“To those of you graduates sitting out there who have a pretty good idea of what you’d like to do with your life: Congratulations. For many of you who maybe don’t have it all figured out, it’s okay. That’s the same chair that I sat in. Enjoy the process of your search without succumbing to the pressure of the result. Trust your gut, keep throwing darts at the dartboard, don’t listen to the critics, and you will figure it out… If you do have a moment where you feel a little down, just think about the support you have from this great Trojan family. And imagine me — literally picture my face — singing this song gently into your ear.”

Steven Levitan, TV Producer & Co-Creator of ABC’s “Modern Family”
University of Wisconsin – Madison

A very long time ago—back when typewriters, polaroids, and vinyl were less of a trend and more of a necessity—Steve Levitan was in the same spot as this year’s current crop of UW grads, wearing only shorts under his gown and carrying a bottle of champaign at his side. Since then, Steve has made a career out of his creativity and sense of humor to become a writer and TV producer for one of the most popular sitcoms to date. But not before trying, and failing, more than a couple of times to find his groove.

Best Piece of Advice:

“It’s hard to live up to your potential when you don’t like what you do. Growing up, I was a terrible student. One high school teacher wrote, ‘He shows no interest in Spanish and does as little work as possible.’ And had I settled for a job in which I showed little interest, I guarantee that would’ve been my report card for life. I would’ve been a mediocre journalist or a decent ad-man. But because I love what I do, I happily give it my all, and I’ve been able to rise above my Spanish teacher’s ‘expecatciones’ and rise up to my potential. Not everyone is so lucky; I know that. Not everyone can reach their dream job. But maybe you can, and thus live up to your potential. And what a shame not to even try.”

Oprah Winfrey, TV Personality & Media Proprietor
Agnes Scott College

The former host of a wildly successful talk show and a historic peddler of good advice, Oprah Winfrey has undoubtedly given her fair share of commencement speeches. Though success has allowed her to fill her many closets full of expensive shoes, she warns us that shoes can’t fill everything—well, the metaphorical spaces, at least. Through countless interviews and a whole lot of screentime, Oprah has learned that the contents of your wallet don’t necessarily make for a fulfilling career. Which is great, because paying back those student loans can really do a number on your wallet.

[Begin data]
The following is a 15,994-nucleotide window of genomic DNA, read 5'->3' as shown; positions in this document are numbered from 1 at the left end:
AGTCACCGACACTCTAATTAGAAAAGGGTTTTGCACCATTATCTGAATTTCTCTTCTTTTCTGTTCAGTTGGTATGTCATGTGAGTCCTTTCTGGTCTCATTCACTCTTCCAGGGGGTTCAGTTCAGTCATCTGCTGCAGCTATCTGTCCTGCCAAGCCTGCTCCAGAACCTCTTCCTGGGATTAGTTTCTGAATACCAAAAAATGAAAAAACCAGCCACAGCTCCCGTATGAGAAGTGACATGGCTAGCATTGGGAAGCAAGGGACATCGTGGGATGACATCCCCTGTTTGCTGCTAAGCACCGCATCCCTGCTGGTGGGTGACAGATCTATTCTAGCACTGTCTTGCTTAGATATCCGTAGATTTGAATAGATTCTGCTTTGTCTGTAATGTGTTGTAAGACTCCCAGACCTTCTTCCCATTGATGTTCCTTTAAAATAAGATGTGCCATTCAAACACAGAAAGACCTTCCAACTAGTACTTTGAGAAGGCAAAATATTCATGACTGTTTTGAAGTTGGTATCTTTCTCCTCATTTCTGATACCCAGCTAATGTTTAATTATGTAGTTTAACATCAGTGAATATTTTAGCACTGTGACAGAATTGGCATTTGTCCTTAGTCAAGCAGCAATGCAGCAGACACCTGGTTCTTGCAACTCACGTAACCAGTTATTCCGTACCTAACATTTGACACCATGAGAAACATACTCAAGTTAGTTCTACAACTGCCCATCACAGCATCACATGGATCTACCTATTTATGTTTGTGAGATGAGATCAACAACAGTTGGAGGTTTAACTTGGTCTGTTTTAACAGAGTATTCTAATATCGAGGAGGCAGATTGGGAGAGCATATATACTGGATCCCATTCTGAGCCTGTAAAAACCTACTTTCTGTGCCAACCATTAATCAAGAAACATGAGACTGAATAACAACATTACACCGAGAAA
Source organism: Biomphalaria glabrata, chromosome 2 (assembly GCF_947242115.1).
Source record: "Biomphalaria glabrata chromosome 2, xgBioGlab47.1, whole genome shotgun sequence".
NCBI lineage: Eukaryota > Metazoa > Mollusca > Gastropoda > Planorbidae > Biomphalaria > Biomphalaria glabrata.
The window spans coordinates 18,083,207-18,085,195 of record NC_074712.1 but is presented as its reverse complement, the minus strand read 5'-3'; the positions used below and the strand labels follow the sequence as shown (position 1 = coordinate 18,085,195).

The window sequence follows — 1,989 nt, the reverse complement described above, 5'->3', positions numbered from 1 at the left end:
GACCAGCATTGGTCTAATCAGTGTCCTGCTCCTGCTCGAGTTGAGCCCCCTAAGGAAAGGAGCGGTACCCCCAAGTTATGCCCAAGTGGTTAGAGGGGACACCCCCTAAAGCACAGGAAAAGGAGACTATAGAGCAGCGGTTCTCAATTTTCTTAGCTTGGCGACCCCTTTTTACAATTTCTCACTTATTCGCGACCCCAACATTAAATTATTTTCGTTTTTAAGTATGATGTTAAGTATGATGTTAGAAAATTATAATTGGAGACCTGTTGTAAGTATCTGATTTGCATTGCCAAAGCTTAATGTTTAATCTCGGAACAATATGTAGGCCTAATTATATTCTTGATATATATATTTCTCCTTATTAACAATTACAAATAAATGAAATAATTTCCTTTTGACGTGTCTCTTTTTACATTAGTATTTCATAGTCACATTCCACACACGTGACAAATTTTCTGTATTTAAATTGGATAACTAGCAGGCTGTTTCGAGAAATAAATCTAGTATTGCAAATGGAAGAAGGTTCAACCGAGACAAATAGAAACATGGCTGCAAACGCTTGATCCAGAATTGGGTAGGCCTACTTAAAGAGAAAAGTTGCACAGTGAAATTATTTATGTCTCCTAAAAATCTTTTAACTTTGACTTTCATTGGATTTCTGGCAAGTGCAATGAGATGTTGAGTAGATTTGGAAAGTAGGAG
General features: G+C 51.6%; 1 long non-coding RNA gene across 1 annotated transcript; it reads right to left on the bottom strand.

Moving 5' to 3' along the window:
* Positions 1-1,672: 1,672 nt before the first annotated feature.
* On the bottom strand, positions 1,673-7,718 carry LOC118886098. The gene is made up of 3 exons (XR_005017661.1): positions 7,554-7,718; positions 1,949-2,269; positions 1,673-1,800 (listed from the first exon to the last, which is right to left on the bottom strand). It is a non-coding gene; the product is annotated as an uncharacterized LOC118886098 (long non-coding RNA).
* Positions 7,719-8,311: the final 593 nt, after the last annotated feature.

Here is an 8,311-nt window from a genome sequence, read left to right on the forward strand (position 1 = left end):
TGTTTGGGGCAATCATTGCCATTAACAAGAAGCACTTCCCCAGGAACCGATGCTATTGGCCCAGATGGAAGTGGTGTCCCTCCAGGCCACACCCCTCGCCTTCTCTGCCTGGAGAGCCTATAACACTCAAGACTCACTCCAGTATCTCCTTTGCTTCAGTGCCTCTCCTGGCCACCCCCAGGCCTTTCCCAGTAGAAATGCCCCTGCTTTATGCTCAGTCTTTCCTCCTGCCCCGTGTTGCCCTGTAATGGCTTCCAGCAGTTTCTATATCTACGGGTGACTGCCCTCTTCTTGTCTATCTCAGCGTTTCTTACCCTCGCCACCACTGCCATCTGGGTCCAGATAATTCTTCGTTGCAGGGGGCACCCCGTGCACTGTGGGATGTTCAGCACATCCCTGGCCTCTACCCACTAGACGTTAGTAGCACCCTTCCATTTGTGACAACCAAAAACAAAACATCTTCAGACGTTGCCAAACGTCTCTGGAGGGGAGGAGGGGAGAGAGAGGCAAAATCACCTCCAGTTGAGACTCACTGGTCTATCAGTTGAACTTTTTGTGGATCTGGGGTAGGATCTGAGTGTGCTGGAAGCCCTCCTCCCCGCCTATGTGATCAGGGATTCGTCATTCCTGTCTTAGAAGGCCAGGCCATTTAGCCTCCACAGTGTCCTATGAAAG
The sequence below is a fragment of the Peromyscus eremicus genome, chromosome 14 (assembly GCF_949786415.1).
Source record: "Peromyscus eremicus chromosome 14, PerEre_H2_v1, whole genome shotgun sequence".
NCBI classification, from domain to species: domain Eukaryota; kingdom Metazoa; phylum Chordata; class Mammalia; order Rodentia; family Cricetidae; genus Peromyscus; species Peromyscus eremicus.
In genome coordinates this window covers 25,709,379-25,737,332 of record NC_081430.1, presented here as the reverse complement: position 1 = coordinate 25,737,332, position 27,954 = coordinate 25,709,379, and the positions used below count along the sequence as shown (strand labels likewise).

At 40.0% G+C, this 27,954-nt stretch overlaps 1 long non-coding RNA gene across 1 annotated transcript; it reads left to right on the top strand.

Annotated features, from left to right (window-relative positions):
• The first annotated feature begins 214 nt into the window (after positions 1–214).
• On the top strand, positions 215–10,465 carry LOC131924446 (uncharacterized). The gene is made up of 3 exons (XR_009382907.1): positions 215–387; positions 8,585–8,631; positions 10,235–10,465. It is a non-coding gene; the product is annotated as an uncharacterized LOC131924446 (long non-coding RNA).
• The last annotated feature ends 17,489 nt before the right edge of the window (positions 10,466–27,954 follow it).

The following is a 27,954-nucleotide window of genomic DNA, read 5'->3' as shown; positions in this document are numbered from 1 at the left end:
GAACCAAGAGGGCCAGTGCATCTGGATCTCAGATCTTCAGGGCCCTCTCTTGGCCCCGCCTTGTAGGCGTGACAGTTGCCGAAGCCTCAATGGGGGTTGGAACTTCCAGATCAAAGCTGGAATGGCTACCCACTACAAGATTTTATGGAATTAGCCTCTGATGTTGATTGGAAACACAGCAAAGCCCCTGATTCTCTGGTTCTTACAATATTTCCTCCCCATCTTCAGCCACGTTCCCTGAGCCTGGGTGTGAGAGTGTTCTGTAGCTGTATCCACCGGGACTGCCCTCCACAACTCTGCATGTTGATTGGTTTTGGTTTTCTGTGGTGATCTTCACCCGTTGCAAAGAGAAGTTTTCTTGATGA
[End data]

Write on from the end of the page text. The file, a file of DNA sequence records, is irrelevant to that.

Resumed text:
Best Piece of Advice:

“You’re nothing if you’re not the truth. I’ve made a living, I’ve made a life, I’ve made a fortune — really it’s fantastic — from being true to myself and, if I could leave you with any message today, that is it. The biggest reward is not financial benefits, though it’s really good. You can get a lot of great shoes, nothing wrong with great shoes. But those of you who have a lot of shoes know that having great shoes and a closet full of shoes or cars or houses or square footage doesn’t fill up your life. It doesn’t. But living a life of substance can… And the baseline for ‘How do you live a life of substance?’ is whatever is the truth for you. What do you stand for?”

 

Callie Kollenbroich has been the Operations Coordinator and Content Writer/Editor at Rent College Pads since 2015. When she’s not working, you can find her at home, eating peanut butter out of the jar and bingeing an unhealthy amount of Forensic Files. She’s not as lame as she sounds.